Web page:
Medical Detox: On Reducing The Symptoms of Drug or Alcohol Withdrawal
Addiction to any substance is most likely going to lead to unpleasant and possibly dangerous withdrawal symptoms upon cessation. If it didn’t, those who are addicted would find it much easier to quit and remain sober.
While the withdrawal symptoms exhibited by individuals vary according to the substance of abuse and the severity of the dependency, there are similar effects experienced among those who are detoxifying from substance abuse.
These include, but are not limited to:
- Nausea, vomiting, and diarrhea
- Depression, suicidal thoughts
- Anxiety, feelings of nervousness, panic
- Mood swings, irritability
- Lethargy and low energy
- Insomnia, nightmares
- Tremors, in extreme cases, seizures
- Chills, sweating
- Aches and pains, general malaise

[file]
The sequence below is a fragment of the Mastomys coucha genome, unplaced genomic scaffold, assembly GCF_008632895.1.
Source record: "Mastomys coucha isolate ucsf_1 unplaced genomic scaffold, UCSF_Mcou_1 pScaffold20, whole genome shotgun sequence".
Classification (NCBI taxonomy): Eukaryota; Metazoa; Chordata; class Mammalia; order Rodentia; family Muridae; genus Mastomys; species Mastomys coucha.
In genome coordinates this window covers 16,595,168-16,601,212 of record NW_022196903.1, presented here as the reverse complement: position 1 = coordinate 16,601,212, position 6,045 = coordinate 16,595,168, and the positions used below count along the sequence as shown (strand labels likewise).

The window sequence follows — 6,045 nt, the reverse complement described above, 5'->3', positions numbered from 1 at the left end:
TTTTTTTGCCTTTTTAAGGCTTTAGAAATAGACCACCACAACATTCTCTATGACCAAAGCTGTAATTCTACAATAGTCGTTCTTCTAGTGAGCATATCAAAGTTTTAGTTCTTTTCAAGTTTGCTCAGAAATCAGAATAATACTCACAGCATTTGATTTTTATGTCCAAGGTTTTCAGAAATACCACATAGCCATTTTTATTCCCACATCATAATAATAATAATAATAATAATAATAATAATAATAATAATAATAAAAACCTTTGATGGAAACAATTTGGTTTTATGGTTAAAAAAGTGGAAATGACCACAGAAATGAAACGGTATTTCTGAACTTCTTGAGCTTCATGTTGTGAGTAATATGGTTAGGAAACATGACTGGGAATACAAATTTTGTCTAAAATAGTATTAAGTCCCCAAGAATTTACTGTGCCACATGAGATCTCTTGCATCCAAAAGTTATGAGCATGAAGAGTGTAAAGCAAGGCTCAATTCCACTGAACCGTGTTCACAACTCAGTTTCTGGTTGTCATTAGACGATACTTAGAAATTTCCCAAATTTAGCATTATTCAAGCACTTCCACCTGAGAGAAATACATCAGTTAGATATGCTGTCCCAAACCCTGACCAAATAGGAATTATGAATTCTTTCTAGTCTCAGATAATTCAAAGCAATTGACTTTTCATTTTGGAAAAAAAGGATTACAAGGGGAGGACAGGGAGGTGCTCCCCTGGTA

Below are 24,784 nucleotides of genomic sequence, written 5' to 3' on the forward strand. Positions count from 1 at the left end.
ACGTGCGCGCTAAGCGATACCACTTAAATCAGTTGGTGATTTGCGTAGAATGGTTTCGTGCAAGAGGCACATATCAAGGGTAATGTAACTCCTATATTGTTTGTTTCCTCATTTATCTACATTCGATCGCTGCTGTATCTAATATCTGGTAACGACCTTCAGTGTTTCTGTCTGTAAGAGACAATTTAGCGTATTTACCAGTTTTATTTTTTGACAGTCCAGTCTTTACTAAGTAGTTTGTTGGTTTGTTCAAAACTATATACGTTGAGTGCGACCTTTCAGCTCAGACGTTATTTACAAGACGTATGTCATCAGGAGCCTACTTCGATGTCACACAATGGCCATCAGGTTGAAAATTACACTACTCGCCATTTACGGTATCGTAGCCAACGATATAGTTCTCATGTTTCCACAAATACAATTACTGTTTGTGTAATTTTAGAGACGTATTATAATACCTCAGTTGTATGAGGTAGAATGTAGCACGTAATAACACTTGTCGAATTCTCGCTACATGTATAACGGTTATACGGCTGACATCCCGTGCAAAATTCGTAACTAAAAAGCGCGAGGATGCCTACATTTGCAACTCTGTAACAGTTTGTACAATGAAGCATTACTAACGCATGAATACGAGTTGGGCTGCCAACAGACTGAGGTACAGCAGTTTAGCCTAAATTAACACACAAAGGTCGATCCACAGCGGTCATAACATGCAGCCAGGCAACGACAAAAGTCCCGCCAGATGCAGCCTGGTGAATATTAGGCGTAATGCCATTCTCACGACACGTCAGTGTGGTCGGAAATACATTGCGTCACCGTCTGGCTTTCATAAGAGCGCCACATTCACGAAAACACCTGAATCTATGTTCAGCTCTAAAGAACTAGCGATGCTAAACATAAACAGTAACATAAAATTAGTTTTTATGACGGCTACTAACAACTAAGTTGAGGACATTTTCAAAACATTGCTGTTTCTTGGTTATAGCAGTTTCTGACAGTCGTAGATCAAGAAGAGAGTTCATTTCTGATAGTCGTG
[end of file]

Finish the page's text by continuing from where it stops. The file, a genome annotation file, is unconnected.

- Decreased libido
Undergoing a medical detox helps reduce withdrawal symptoms in a number of ways. One, patients are supervised 24-7, as vital signs are monitored along with his or her physical, mental, and emotional state.
Second, medications are often administered to mitigate the worst effects of detox. Overall, the patient is privy to the best health care options, including proper nutrition and hydration. The main objective of a medical detox is to maintain a patient’s safety, relative comfort, and overall stability.
Withdrawal symptoms persist after detox, however, and depending on the drug and level of addiction certain symptoms can last for days, weeks, or months. For this reason, addiction treatment includes aspects intended to help the patient continue to reduce the effects of withdrawal. These include nutritional support, exercise, non-addictive alternatives for pain relief, and mind-body practices such as medication.
While the detox and recovery process is never easy, medical support can make a huge difference in a person’s comfort and aid in their ability to maintain long-term sobriety.
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If you or someone you love is abusing substances, please seek treatment as soon as possible. There are many resources available to help you or your loved one.
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~ G. Nathalee Serrels, M.A., Psychology